FRIDAY 12/28



9 p.m. White Water Tavern.

It’s that time of year: Central Arkansas expats are back in town, which means Little Rock’s Big Cats — Josh Bentley, Colin Brooks, Burt Taggart and Jason White — are using part of their holiday reprieve to play a show at White Water. Formed from the dissolution of some of the bands that shaped Little Rock’s punk-rock identity in the ’90s — Towncraft-era bands like Chino Horde and Substance — Big Cats put out a triple LP called “The Ancient Art of Leaving” in 2011 (their “Sandinista,” they’ve joked), and manage to remind us annually of their power-pop prowess, despite family obligations, geographical distance and White’s role as touring guitarist for Green Day. Expect to hear folks you haven’t seen since your punk-rock friends started making babies, in the hazy, soft-focus glow of that golden week between Christmas and New Year’s Day. Vocalist/loop composer/Amasa Hines frontman Joshua Asante opens the show. SS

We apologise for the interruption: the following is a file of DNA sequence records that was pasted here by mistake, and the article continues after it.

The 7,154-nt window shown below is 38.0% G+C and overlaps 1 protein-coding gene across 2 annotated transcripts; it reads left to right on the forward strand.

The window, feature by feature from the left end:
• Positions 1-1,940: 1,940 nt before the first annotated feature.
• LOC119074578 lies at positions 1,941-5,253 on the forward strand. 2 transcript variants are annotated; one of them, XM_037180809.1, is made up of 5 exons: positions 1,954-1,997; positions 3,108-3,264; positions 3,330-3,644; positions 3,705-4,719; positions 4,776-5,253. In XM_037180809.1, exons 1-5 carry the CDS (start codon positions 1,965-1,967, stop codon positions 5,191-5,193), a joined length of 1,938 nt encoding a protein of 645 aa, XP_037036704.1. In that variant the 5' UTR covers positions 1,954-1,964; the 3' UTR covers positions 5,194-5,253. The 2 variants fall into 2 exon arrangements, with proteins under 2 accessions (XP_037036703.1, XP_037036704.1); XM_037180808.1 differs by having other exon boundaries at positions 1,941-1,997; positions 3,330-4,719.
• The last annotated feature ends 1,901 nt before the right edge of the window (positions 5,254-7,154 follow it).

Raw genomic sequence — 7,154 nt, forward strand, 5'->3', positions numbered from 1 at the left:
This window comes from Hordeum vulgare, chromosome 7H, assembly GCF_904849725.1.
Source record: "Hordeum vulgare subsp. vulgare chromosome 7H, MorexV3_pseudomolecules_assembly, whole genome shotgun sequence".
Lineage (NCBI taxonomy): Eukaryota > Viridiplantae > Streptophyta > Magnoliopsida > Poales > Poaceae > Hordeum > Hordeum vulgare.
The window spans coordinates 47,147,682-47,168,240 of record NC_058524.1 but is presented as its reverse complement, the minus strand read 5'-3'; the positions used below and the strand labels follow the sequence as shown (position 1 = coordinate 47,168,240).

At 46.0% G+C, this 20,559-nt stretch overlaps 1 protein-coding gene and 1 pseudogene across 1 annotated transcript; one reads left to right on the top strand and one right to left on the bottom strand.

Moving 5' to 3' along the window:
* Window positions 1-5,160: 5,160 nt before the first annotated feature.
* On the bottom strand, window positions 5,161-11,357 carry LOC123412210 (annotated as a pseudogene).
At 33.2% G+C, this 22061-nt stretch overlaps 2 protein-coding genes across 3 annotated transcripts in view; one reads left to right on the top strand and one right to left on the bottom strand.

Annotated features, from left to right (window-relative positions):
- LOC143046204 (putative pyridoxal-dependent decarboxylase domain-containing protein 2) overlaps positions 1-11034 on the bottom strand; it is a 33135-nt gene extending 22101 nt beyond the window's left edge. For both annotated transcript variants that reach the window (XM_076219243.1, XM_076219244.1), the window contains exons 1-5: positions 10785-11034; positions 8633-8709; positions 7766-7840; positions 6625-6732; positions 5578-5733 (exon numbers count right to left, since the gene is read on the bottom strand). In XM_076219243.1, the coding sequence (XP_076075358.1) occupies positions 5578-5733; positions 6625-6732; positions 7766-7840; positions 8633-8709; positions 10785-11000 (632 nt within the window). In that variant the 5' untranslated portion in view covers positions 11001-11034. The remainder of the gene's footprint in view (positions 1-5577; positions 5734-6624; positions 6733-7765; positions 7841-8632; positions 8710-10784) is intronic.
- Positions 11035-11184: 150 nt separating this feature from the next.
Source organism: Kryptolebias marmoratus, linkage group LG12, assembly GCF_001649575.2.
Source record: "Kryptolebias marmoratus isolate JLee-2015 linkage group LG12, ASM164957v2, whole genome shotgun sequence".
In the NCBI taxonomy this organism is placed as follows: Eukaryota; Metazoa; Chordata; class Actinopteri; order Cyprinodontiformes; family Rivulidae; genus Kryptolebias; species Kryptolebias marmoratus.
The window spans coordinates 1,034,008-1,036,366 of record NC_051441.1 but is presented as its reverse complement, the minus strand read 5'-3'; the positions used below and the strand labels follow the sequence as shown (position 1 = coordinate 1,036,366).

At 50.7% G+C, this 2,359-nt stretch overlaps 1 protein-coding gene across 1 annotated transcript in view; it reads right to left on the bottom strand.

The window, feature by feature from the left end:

FRIDAY 12/28



10 p.m. South on Main. $10-$15.

Three of Little Rock’s most charming soul/R&B singers are on this late-night bill at South on Main, so believe us, the mood will be elevated and the singing will be robust and polished. Sean Fresh, the perpetually well-dressed and silver-tongued crooner behind the two-part “Teshuvah Project” album, shares the stage with Ashley Evans and with Davison and Bijoux — two fellow vocalists who have followings in their own right. Call 501-244-9660 to reserve a table. SS

saturday 12/29



1-3 p.m. Mosaic Templars Cultural Center